In the case of the school, its unclear how the ransomware got onto the network, but one of the most common attack vectors is email, so its vitally important to train employees.  Clicking on phishing emails and using weak passwords are easy to fix with some security awareness education.   In addition, its clear that the school district didn't have a disaster recovery plan or even a robust backup if they had to pay the ransom.  

We're working to spread the word that with some technology, process, and people fixes (training!), we can all greatly reduce the threat of cyber attacks.

Unfortunately, sometimes it takes a case close to home to remind us of how real these threats are.

To read the full article, go to

Tags: Cybersecurity, email scams, cybersecurity, ransomware, cybersecurity

Train Your Workforce so They Don't Get Caught by a Phish!

Posted by Ann Westerheim on 8/2/17 11:21 AM

Training.jpgThe US Department of Health and Human Services Office for Civil Rights July #Cybersecurity update reminds you to train your workforce so they don't get caught by a phish!  This statement is specifically targeted to healthcare "covered entities" but really applies to all businesses and computer users.

What is a Phish?  Phishing scams are attempts by scammers to trick you into giving out personal information such as your bank account numbers, passwords and credit card numbers.   The emails are carefully crafted to look like the real thing, but watch out!  Users are trained to not open "suspicious" links, but what if the email looks like an important email from FedEx, your bank, or the US Post Office?  Without training, users can't tell the difference.

Periodically testing users is also needed to make sure that the training is working.  Will your users click on the link?  Run a test and find out.  Otherwise, you really don't know.

A covered entity's workforce is its front line of defense not only for patient care but also to safeguard the privacy and security of its patients protected health information (PHI).  With the growing levels of interconnected smart devices and increased use of interconnected medical record and billing systems, there has been a ten percent increase in the number of providers and health plans that have had HIPAA related security violations in the past two years.

The security rule specifically requires covered entities and business associates to create a security awareness and training program.  

You can read the full post by OCR here.

Not a healthcare organization?  Read on.  The Massachusetts Data Security Law which applies to ALL businesses in Massachusetts has very similar guidelines relating to the protection of personal identifiable information (PII).  Any combination of a name and social security number, drivers license number, bank account number, credit card number, etc MUST be protected.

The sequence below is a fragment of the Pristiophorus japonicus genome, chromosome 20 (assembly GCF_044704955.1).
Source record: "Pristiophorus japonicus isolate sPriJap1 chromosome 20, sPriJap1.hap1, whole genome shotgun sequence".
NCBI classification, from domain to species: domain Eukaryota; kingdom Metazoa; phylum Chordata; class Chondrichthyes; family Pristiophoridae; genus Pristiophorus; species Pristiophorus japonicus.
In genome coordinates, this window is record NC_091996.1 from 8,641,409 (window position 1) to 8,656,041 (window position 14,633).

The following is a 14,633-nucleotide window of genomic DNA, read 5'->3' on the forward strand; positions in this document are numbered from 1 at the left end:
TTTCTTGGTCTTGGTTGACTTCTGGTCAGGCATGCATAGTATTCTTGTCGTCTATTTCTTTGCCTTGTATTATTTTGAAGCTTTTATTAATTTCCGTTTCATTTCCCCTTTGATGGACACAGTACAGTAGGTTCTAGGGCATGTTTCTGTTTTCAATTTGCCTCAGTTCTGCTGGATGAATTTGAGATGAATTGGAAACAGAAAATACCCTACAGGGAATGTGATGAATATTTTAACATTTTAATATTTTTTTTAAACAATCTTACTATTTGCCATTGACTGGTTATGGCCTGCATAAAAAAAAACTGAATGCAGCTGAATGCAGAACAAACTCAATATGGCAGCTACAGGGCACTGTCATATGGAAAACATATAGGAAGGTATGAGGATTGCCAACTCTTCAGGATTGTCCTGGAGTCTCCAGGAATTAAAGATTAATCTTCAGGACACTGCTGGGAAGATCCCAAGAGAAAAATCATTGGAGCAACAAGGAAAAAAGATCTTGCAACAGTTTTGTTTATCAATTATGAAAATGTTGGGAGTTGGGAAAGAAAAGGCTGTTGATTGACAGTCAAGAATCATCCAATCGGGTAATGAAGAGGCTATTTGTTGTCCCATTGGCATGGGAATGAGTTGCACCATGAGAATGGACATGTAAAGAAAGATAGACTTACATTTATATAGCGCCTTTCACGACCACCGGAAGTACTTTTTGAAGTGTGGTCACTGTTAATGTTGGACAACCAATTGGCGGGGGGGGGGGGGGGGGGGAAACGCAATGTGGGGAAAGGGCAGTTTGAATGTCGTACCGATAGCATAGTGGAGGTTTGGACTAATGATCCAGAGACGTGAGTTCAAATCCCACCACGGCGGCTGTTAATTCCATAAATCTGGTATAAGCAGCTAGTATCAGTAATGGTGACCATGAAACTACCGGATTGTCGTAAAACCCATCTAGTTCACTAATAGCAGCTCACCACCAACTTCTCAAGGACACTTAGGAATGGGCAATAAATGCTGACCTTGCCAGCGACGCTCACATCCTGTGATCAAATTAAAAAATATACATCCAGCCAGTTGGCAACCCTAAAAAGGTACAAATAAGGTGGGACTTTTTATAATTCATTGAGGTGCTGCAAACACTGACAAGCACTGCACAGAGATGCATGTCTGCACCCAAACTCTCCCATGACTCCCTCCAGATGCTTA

If you're concerned about cybersecurity in your practice or business, please contact us to find if you could be doing more to protect yourself.  Short of disconnecting all computing devices, these threats are here to stay, and employee education and training are a key component of cybersecurity protection for all.

Cybersecurity protection involves layers of protection AND a comprehensive training plan for users.

Tags: Cybersecurity, email scams, training

Couple Lost Home over email Scam - What you need to know.

Posted by Ann Westerheim on 5/12/17 9:41 AM

Home for Sale.jpgBuying or selling a home can be a very stressful event, but with scammers on the sidelines, things can go to a whole new level.  This past year, Jon and Dorothy Little were all set to close on their new $200,000 home in North Carolina when their Realtor sent an email to the closing attorney asking for wiring instructions to send money to the escrow account prior to closing.  They received detailed instructions in reply, and promptly wired the funds.  At the closing, they were shocked to find that the money was missing.

It turns out that email scammers had infiltrated the process and set up fake wiring instructions to steal the money.  The fraudulent wiring instructions looked like the real thing, down to the firm's letterhead and the proper bank name - Bank of America.  Unbeknownst to all the parties involved, the funds were actually transferred to a Bank of America account controlled by a willing or unwitting "money mule" and the bulk of the funds (minus 10%) were then wired to another bank account at TD Bank.  Fortunately the FBI was able to freeze the funds as soon as it hit TD Bank.  Had the funds been transferred out of the country, they would be gone forever.

Even though authorities were alerted right away, the situation became complicated in that banks have an obligation to honor transfers to other banks, and even though the Littles were tricked, they were the ones who ordered the transfer.  For more details about this story and a more detailed legal analysis, read the article on  popular security site: Krebs on Security.

The FBI has been keeping a tally of the financial devastation resulting from wire fraud scams with a total of nearly $3.1 billing scammed from 22,000 victims.

The story has a mostly happy ending in that the Littles were able to recovery most of their money ($180,000), but they had to cancel the contract on their desired hom while the haggling between the banks lasted for over four months.

The moral of the story:  Verbally verify any wire transfer.  Never respond to an email with instructions.  Also, act quickly if a wire transfer feels suspicious or didn't go as planned.  The fast response by the Littles was probably the sole factor that enabled them to recover most of the funds.




Tags: Cybersecurity, email scams